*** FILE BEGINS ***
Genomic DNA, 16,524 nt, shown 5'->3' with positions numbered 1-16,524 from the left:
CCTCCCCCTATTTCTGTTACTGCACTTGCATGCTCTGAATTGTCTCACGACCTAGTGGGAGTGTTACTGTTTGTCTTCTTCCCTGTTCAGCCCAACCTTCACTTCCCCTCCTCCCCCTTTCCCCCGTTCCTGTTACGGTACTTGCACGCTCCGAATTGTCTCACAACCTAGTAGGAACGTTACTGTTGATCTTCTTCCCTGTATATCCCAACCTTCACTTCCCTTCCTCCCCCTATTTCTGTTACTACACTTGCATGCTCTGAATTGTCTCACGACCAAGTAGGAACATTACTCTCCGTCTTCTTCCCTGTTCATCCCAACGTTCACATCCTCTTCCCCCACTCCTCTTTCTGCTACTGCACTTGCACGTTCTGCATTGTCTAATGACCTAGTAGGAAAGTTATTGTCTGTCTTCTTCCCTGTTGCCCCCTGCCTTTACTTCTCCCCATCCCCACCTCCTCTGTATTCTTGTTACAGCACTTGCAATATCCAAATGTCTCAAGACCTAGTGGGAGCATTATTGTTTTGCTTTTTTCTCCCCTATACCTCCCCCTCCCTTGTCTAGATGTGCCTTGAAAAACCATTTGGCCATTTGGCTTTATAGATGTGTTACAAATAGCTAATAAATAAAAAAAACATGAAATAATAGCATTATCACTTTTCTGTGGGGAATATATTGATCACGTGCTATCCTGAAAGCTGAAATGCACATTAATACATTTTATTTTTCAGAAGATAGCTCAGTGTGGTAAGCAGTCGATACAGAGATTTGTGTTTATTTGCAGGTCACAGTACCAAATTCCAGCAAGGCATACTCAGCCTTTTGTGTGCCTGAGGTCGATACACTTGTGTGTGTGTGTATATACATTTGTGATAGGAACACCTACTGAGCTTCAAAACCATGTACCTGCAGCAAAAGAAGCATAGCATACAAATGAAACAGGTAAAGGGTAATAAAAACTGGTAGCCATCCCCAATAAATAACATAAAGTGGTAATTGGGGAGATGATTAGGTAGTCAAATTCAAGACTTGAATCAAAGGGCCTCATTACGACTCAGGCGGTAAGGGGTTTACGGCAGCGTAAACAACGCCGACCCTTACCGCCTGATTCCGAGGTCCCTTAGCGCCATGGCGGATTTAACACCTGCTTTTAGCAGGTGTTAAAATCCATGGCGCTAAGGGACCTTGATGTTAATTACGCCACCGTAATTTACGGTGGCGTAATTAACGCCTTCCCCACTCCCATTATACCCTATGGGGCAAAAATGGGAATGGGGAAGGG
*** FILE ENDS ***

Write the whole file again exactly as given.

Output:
Genomic DNA, 16,524 nt, shown 5'->3' with positions numbered 1-16,524 from the left:
CCTCCCCCTATTTCTGTTACTGCACTTGCATGCTCTGAATTGTCTCACGACCTAGTGGGAGTGTTACTGTTTGTCTTCTTCCCTGTTCAGCCCAACCTTCACTTCCCCTCCTCCCCCTTTCCCCCGTTCCTGTTACGGTACTTGCACGCTCCGAATTGTCTCACAACCTAGTAGGAACGTTACTGTTGATCTTCTTCCCTGTATATCCCAACCTTCACTTCCCTTCCTCCCCCTATTTCTGTTACTACACTTGCATGCTCTGAATTGTCTCACGACCAAGTAGGAACATTACTCTCCGTCTTCTTCCCTGTTCATCCCAACGTTCACATCCTCTTCCCCCACTCCTCTTTCTGCTACTGCACTTGCACGTTCTGCATTGTCTAATGACCTAGTAGGAAAGTTATTGTCTGTCTTCTTCCCTGTTGCCCCCTGCCTTTACTTCTCCCCATCCCCACCTCCTCTGTATTCTTGTTACAGCACTTGCAATATCCAAATGTCTCAAGACCTAGTGGGAGCATTATTGTTTTGCTTTTTTCTCCCCTATACCTCCCCCTCCCTTGTCTAGATGTGCCTTGAAAAACCATTTGGCCATTTGGCTTTATAGATGTGTTACAAATAGCTAATAAATAAAAAAAACATGAAATAATAGCATTATCACTTTTCTGTGGGGAATATATTGATCACGTGCTATCCTGAAAGCTGAAATGCACATTAATACATTTTATTTTTCAGAAGATAGCTCAGTGTGGTAAGCAGTCGATACAGAGATTTGTGTTTATTTGCAGGTCACAGTACCAAATTCCAGCAAGGCATACTCAGCCTTTTGTGTGCCTGAGGTCGATACACTTGTGTGTGTGTGTATATACATTTGTGATAGGAACACCTACTGAGCTTCAAAACCATGTACCTGCAGCAAAAGAAGCATAGCATACAAATGAAACAGGTAAAGGGTAATAAAAACTGGTAGCCATCCCCAATAAATAACATAAAGTGGTAATTGGGGAGATGATTAGGTAGTCAAATTCAAGACTTGAATCAAAGGGCCTCATTACGACTCAGGCGGTAAGGGGTTTACGGCAGCGTAAACAACGCCGACCCTTACCGCCTGATTCCGAGGTCCCTTAGCGCCATGGCGGATTTAACACCTGCTTTTAGCAGGTGTTAAAATCCATGGCGCTAAGGGACCTTGATGTTAATTACGCCACCGTAATTTACGGTGGCGTAATTAACGCCTTCCCCACTCCCATTATACCCTATGGGGCAAAAATGGGAATGGGGAAGGG